Like financial advisory businesses generally, U.S. Bank tailors its planning to each client’s risk tolerance, time horizon, financial means, and financial goals. “We have trained all of our advisers to understand the unique sensitivity [the Black affluent] community has to tangible assets and to generational wealth,” Kedia says, “and to make sure we are having those conversations in a more upfront and intentional way.” 

Addressing the distinctive challenges and dreams of Black families as they seek to build their wealth is likely to change the ways that financial services firms operate. Still, many wealth management best practices will remain the same for everyone, regardless of race. As Howe puts it, it’s good to go back and look at your plan, where you hold your assets, why you have those assets, and whether they’re matching up with your goals. He recommends focusing on those elements and tuning out some of the daily noise about unpredictable possibilities, black swans, and falling skies. 

Bumpy ride in 2022?

As American companies and consumers enter the third year of the Covid-19 pandemic, there is growing pressure to find strategies that help people live with Covid-19 on an ongoing basis. 

How Americans adapt to existing alongside the virus certainly will have a paramount impact on the U.S. economy this year, and their actions will have a ripple effect on Wall Street. But one of the biggest short-term economic challenges is attempting to rein in inflation. The stock markets showed tremendous volatility on Jan. 24, because markets were reacting in advance of the Federal Reserve’s Federal Open Market Committee meeting.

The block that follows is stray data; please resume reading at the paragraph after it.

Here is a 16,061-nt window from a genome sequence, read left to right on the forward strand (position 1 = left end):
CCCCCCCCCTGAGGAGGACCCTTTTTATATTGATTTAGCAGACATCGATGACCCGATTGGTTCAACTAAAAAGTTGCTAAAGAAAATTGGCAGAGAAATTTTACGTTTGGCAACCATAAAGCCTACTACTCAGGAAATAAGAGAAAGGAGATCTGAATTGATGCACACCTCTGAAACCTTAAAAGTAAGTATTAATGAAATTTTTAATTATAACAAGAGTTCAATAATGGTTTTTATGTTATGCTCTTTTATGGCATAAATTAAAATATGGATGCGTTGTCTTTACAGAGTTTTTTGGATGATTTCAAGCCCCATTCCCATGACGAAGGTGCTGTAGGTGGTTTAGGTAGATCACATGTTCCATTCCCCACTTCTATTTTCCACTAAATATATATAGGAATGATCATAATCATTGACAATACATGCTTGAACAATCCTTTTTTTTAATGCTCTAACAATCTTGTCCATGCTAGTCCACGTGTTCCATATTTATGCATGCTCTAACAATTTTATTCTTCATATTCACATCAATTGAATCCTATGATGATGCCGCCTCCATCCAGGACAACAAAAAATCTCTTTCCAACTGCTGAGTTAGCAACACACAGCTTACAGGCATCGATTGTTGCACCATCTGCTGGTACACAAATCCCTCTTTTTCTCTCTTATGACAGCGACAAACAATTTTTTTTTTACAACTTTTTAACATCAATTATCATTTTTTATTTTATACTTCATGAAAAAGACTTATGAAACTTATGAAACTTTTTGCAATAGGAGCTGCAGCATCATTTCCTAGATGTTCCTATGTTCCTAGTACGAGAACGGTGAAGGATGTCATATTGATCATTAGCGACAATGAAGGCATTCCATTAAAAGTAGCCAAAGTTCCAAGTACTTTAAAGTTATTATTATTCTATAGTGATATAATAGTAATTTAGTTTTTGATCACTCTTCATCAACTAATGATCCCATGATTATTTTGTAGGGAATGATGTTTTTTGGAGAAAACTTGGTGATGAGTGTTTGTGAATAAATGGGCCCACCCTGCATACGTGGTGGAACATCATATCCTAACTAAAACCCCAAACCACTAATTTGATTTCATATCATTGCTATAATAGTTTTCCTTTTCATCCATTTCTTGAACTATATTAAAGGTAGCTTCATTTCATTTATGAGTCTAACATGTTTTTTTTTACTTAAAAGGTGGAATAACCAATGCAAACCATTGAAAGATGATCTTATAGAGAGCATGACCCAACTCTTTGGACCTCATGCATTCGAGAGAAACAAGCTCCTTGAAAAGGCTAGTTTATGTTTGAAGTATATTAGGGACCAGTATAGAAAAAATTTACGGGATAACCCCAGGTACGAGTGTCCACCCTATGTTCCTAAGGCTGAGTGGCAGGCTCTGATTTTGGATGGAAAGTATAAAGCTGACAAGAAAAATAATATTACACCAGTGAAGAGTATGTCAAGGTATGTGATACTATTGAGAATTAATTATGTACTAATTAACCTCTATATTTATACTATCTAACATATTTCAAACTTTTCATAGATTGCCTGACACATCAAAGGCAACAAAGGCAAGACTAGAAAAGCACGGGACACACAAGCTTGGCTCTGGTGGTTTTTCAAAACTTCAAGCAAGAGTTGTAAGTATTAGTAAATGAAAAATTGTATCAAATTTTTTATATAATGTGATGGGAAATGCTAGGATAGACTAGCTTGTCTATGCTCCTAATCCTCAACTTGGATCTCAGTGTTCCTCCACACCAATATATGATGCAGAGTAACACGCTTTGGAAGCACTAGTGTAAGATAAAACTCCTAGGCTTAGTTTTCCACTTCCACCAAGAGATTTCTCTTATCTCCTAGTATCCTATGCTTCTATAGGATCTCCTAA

By midday on Jan. 24, the Nasdaq Composite Index had plummeted by 4.9% and the Dow was down 3.25% in what the Wall Street Journal characterized as “investor anxiety.” The markets ultimately rallied, but there could be bumpy times ahead.

The Federal Reserve’s dual mandate is maintaining stable prices and full employment. Yet it’s unclear whether interest rate hikes by the Fed will indeed be the primary solution to bring down inflation.

While Fed Chair Jerome Powell has his steady hand on the tiller of monetary policy, it’s much more difficult to predict what President Biden and Congress will do in 2022 on the fiscal policy front. The political environment is chaotic, and the midterm elections may stymie most policymaking efforts.